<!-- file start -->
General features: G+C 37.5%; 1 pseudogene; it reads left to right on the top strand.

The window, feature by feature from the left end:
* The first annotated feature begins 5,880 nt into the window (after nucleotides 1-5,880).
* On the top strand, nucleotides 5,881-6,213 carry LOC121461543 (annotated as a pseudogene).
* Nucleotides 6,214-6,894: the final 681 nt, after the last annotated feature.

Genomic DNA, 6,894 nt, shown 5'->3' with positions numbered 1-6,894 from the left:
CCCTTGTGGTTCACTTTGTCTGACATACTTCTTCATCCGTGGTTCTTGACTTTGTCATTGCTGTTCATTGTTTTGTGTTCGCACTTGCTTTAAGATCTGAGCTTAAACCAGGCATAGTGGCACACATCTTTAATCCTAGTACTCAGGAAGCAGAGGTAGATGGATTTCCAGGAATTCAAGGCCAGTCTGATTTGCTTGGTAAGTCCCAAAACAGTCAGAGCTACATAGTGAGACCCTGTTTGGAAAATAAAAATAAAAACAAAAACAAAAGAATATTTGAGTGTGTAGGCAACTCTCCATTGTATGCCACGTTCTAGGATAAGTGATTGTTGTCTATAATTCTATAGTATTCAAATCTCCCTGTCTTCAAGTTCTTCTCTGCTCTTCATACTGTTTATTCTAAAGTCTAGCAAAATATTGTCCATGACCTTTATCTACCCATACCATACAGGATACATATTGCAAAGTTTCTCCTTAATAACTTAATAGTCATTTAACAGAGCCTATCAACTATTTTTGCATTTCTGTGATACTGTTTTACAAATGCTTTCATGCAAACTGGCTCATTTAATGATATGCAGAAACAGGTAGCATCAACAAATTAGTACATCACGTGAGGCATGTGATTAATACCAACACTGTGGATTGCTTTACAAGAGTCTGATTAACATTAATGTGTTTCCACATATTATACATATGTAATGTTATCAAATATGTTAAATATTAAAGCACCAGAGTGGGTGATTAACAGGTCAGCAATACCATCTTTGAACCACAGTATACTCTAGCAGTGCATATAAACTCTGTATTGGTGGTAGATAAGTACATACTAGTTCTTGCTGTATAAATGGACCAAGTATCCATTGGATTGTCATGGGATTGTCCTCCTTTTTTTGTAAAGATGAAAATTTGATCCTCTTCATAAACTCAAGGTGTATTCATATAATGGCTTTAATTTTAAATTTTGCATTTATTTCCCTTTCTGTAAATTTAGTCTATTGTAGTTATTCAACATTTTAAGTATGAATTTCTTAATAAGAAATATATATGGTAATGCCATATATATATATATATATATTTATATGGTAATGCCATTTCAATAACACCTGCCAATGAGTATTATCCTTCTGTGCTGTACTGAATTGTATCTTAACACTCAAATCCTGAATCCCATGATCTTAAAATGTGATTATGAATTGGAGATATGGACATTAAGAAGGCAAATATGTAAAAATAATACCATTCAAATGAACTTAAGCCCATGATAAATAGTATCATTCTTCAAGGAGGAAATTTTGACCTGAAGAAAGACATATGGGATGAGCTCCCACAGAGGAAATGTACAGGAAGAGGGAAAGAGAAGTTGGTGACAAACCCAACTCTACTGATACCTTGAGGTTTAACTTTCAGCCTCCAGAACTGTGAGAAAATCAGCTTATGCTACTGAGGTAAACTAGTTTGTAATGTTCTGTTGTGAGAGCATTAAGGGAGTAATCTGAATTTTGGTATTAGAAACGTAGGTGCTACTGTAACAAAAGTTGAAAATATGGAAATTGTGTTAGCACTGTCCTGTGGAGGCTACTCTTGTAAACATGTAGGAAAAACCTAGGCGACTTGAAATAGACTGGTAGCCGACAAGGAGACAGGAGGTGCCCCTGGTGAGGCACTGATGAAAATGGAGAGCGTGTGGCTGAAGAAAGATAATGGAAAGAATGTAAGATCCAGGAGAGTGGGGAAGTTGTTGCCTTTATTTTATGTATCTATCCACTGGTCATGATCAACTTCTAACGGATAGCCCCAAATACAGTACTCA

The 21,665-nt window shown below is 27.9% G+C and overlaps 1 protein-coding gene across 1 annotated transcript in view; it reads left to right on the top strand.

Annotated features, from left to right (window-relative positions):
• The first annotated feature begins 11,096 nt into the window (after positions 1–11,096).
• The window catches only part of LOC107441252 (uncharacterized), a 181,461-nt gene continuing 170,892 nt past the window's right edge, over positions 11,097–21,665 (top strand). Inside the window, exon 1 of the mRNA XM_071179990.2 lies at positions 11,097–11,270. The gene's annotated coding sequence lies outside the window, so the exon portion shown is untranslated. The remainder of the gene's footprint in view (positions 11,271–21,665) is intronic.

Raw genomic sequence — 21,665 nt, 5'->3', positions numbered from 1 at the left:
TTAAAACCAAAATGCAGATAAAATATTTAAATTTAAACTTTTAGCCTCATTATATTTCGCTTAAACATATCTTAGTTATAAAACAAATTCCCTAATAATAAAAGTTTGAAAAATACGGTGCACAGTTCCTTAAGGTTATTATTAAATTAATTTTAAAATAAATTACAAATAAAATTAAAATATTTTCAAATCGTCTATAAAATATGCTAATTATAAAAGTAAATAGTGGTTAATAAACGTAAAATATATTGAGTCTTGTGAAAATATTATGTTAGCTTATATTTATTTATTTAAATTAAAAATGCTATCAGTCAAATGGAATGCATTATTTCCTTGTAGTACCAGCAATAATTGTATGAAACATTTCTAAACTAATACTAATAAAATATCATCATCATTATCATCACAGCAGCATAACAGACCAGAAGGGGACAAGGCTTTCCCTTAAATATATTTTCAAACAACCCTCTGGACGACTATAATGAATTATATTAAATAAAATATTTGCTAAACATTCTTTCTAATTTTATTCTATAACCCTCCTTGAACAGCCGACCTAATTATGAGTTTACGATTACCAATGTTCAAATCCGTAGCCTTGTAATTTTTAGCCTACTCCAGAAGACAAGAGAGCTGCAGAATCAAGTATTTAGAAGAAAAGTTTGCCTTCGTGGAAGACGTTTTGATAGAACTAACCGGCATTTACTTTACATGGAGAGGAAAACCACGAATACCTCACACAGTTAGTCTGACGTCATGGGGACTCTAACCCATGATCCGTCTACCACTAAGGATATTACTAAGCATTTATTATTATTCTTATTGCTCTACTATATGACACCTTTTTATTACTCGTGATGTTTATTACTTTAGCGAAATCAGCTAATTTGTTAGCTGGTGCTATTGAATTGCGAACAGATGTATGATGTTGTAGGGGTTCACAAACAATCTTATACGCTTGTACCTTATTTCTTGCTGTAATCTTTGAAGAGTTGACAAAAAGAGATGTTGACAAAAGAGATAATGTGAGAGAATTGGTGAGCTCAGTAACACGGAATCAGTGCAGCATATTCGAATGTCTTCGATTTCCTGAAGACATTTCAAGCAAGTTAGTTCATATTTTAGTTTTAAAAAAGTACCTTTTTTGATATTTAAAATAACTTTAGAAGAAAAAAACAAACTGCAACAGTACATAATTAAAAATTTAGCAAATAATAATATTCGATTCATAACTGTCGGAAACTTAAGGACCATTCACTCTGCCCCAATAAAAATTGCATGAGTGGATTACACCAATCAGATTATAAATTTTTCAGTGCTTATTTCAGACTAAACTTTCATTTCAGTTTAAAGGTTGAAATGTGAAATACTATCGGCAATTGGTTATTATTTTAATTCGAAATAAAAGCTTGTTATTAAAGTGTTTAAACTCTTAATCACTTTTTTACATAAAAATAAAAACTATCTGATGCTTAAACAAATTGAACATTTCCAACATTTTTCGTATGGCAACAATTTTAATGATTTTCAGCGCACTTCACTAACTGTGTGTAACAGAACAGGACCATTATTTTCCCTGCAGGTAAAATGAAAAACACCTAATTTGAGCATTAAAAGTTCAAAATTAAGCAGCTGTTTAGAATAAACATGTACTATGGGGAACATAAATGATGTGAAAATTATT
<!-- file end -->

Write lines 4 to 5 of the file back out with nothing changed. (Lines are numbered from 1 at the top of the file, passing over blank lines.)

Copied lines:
* On the top strand, nucleotides 5,881-6,213 carry LOC121461543 (annotated as a pseudogene).
* Nucleotides 6,214-6,894: the final 681 nt, after the last annotated feature.